Stories are all around you, waiting to be woven into your communication. Start simple — pick a favorite scene in a movie that fits what you want your audience to feel and build a message around that.

Here are three options to choose from for practice.

Pick one that fits a project you’re working on (or a project you hope to work on), and see where it leads. Weave the story in delicately, or make it the core idea.

Hey, it’s André:

In November 2012 the wifey and I attended our first Mindvalley Awesomeness Fest, this one held in Cancun Mexico. It was so inspiring, so transformative, that we returned to AFest every year for years thereafter.

The essence of AFest was the personification of storytelling: stories coming together, new stories emerging, beautiful friendships sprouting up, life transformations, business opportunities.

I want to tell you about one of those moments.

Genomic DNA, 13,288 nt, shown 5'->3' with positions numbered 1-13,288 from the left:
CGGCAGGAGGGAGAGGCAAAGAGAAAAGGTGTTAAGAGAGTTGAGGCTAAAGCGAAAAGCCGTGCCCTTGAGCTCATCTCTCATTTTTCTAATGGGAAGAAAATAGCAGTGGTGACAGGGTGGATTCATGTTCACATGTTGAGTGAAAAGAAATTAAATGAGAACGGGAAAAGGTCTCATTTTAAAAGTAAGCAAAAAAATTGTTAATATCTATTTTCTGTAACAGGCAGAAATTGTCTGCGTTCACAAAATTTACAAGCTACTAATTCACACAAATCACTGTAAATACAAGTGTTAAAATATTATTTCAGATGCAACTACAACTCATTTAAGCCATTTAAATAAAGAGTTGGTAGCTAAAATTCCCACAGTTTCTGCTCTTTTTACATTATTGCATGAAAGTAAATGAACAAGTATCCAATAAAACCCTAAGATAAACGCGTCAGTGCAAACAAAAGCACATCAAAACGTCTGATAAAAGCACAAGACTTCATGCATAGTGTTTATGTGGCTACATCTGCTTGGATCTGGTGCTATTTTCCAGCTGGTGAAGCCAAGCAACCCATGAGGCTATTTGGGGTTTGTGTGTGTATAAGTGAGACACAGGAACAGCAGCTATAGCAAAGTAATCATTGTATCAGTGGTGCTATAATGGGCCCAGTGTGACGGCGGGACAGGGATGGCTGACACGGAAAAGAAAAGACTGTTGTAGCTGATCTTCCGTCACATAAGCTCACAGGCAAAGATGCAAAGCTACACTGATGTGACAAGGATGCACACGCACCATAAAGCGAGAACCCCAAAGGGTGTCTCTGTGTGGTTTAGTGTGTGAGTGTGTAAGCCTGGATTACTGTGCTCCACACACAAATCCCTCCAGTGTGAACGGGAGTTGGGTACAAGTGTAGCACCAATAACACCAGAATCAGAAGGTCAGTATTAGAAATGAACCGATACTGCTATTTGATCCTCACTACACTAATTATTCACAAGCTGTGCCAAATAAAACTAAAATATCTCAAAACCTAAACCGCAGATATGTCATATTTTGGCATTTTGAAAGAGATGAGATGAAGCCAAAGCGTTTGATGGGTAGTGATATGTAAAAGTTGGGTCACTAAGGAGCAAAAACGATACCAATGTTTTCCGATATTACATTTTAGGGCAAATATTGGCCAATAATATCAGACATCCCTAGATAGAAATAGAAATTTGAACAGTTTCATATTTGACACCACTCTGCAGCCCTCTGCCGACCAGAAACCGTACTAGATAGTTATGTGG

It was so powerful: the audience was either silent as a mouse hanging on every word, laughing out loud, or weeping like babies.

Brian Proctor (AFest 2012)

Brian Proctor who was a few seats in front of me.

The speaker was Lisa Nichols. I had never heard of Lisa. Her bio said she is one of the world’s most-requested motivational speakers, but that’s not what I experienced. Lisa, first and foremost, is a storyteller. It’s through story that she motivates and moves hearts and minds.

Story comes first; it is a vehicle. Simple as that.

I’ll explain why. And you’ll get to experience what I mean shortly.

Lisa says it’s not just about ‘telling’ a story — anyone can do that — it’s about SHOWING the story. For Lisa, and how she coaches her students, the ‘showing’ part is mostly visual (on stage):

Moving.

Message cadence.

Pausing for effect.

Facial expressions.

Arm movements.

Role-playing. Etc.

The takeaway for me, though, was how she uses story to ‘drive’ the audience to the point she’s teaching. Using story to create the context for a message that will be delivered later.

Although Lisa didn’t present it this way, the ‘showing’ can be done using just words on a page (or email). No different from reading a well-written book.

Language is the link between you and everything you need/want/desire.